The total estimated cost of the improvements is $3,295,754.07 which includes engineering expenses. About 26.9 percent of the total cost could be assessed or about $800,000. The city will be responsible for about $2.1 million and the city utility will be responsible for about $1.2 million.

The council unanimously adopted a resolution that calls for a public hearing at 6p.m. on September 3 and accepted the feasibility report. If the project were to go forward the next step would be to authorize plans and specifications. Construction could start in May of 2014 and be completed substantially by October 2014.

City Administrator Joe Hoffman offered some figures as to how this large of project will be paid for. He noted that the total project will be less than two miles of street. Hoffman said it can cost close to $2 million per mile to totally reconstruct a street. The bonding that would be needed to pay for the project will lead to a significant tax increase through 2020, roughly five percent per year.

Hoffman made it clear that tax rates will go up. He added that fortunately Preston’s utility rates are low compared to other cities in the area. Utility rates and tax rates give a more accurate picture of the cost of living in a particular city. The whole community will be faced with increased property taxes and those with improvements will have assessment costs.

Maust noted that only about 2.5 percent of the property tax increase will be due to the 2014 project, as the rest will be inflation or normal increases.

Other Business In Brief

•John Goos from Stryker EMS demonstrated the Stryker Power cot. He said the power cot will drastically reduce back injuries suffered by EMS personnel which are caused by lifting patients. The power cot can lift up to a 700 pound patient. Ambulance director Ryan Throckmorton said the cot can reduce the need for more on call staff for lifting assistance for larger patients. The power cot costs $11,696 with $1,500 for an expandable patient surface for larger patients.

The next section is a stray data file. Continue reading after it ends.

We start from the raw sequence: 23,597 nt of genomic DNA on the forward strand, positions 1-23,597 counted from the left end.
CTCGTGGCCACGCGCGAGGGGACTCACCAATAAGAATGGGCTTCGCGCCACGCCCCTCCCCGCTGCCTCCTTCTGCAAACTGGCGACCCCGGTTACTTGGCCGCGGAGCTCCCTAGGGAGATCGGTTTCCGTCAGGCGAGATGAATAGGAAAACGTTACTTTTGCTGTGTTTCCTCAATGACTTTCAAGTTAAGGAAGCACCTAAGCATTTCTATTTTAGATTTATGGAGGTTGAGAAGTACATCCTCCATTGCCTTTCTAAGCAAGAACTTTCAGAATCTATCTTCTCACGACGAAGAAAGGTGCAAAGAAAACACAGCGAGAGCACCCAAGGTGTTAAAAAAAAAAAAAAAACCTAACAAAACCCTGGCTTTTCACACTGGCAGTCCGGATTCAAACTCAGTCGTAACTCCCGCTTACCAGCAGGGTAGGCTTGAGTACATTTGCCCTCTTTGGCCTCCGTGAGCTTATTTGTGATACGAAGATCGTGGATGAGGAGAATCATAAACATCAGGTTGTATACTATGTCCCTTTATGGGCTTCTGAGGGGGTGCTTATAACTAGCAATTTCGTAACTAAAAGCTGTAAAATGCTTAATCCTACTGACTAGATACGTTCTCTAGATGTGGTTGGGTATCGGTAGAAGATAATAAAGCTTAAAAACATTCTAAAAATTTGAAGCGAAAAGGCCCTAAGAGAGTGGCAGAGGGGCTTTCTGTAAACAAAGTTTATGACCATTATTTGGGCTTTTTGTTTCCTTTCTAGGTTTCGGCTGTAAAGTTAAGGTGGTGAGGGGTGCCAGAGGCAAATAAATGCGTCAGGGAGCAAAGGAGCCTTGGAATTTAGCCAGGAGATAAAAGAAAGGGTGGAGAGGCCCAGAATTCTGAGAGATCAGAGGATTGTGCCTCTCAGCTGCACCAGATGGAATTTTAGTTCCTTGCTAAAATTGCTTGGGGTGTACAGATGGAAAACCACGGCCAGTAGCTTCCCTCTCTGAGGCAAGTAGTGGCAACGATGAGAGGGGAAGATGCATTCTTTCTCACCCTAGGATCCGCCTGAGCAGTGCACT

A video was shown demonstrating a Lucas 2 CRP device which is used to give mechanical, consistent chest compressions. This too would reduce the need for additional staff. Throckmorton explained that giving CPR is physically and mentally exhausting for the EMT.

Throckmorton said they expect on call revenue of $21,000 over and above budgeted expenses. He added that he will continue working on grants for more equipment. The council approved the purchase of one Lucas 2 CPR and one Stryker Power cot. They will be used in the primary ambulance.

•John Goutcher, Preston Lion’s Club, noted their interest in partnering with the city to purchase four garbage cans to be located around the city square. The idea will be discussed at this month’s Lion’s Club meeting. He suggested they would like their logo on the garbage cans, “Preston’s Lion’s Club, We Serve.” The trash receptacles are being fabricated by Preston Iron Works for $575 each.

•Approval was given to adopt Law Enforcement Technology Group (LETG) web-based records management system. The city will connect with Fillmore County which has approved implementing the system. The city’s cost is $2,350.99.

•Hoffman reported a problem during the wet spring where water showed up on the floor of the city council room. He said that paving an area in the front of the building on the corner side of the library entrance and sloping that pavement toward the street could solve any future problem. No action was taken. He will get a quote for paving the area and bring it back at a later date.